In a statement to Al Jazeera, UNHCR spokeswoman Shabia Mantoo said: “We do not consider the improvements in the security situation in some parts of Syria, including in the Damascus area, to be sufficiently fundamental, stable or durable to justify ending international protection for any group of refugees.”
Aldiri’s family said they are appealing the decision that strips them of their right to remain in Denmark.
Aldiri said that going back to Syria was not an option.
“My dad was a lawyer in Syria and he got threatened by the regime and ISIS. ISIS said if you’re going to stay working as a lawyer we will cut off your head,” she said. “The regime threatened him because he had to work with people who got arrested.”
Aldiri said that if they lose their appeal the family will apply for asylum in Germany.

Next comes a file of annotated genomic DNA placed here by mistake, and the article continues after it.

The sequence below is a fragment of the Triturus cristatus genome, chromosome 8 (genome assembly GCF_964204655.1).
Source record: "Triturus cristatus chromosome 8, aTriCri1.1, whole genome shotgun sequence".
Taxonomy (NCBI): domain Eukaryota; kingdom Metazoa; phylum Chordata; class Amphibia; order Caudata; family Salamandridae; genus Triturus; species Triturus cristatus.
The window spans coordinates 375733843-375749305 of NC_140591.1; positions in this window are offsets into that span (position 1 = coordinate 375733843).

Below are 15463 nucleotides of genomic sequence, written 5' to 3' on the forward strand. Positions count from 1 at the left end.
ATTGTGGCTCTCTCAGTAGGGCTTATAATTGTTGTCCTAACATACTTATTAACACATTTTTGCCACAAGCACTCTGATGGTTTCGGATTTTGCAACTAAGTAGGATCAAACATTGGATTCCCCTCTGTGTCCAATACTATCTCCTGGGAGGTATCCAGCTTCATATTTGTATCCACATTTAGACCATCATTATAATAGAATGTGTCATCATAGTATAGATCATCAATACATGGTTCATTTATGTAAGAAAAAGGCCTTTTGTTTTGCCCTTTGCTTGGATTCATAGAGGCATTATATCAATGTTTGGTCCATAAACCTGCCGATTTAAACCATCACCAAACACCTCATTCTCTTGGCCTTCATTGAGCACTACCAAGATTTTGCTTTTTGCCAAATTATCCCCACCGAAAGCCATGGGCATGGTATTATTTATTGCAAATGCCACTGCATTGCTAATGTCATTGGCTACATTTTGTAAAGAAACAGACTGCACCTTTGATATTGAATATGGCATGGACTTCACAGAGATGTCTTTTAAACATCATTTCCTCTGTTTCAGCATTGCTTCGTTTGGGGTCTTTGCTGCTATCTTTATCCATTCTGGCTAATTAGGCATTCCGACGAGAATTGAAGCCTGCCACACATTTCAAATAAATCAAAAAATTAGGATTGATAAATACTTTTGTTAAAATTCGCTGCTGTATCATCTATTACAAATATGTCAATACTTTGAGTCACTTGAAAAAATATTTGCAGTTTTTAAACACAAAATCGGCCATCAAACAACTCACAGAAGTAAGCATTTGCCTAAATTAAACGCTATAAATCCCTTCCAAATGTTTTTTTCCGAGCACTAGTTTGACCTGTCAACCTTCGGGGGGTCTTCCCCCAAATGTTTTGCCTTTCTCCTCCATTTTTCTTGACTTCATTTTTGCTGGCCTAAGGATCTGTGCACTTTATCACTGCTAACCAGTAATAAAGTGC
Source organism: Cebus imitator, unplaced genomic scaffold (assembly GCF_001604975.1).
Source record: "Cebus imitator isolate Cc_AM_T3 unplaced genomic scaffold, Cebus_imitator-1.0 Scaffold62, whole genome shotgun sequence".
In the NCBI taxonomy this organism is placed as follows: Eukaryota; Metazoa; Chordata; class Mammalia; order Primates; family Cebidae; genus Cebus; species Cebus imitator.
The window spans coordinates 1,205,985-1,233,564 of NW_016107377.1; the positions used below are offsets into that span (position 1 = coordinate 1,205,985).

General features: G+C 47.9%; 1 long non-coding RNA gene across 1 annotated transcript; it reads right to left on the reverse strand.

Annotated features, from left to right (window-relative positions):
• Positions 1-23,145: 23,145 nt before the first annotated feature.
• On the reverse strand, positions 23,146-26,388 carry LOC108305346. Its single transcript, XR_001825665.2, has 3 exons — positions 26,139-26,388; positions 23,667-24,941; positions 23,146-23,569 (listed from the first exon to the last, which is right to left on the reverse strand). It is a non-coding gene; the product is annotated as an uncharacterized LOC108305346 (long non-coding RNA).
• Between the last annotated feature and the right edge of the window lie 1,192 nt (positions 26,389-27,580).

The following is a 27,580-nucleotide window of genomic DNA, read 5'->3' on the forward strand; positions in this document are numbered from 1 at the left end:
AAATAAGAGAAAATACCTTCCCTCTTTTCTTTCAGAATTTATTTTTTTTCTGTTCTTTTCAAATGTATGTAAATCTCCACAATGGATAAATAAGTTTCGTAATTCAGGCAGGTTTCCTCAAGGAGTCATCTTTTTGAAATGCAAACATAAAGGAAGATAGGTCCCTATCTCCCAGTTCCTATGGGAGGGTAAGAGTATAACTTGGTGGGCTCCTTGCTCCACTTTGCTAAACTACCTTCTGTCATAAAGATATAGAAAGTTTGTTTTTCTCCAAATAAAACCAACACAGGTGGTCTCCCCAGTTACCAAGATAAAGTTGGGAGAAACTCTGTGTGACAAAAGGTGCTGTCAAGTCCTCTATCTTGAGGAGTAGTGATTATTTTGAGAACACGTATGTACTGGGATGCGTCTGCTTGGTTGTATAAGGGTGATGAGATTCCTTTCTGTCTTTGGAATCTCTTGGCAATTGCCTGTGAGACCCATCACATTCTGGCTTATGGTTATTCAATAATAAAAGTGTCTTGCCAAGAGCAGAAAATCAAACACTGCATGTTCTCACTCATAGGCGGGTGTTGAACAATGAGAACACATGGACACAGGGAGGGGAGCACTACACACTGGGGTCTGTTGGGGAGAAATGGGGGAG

Applying offshore for asylum
Usually asylum seekers live in Denmark while they seek protection.
But immigration minister Mattias Tesfaye said the Danish vision is for a “more fair and humane asylum system” where asylum seekers would be transferred to a country outside the EU and “their asylum application will be processed and where they will receive protection if needed”.
The minister said “protection in Denmark would be reached through legal and orderly means – for example through the UN programme for quota refugees. Not through human smugglers.”
Danish politicians visited Rwanda in 2021 to discuss the processing of asylum seekers there.
Tesfaye said in a statement that the idea was to stop people-smuggling and the suffering of refugees on migratory routes.
“Since 2014 more than 22,000 children, women and men have lost their lives while crossing the Mediterranean towards Europe, while human smugglers earn fortunes,” he said.
UNHCR’s Mantoo said she was strongly opposed to the offshore processing idea.
“In fact, when presented with an asylum request at a border, admission must be granted at least on a temporary basis to examine the claim,” she said. “Otherwise, the right to seek asylum … is rendered meaningless.”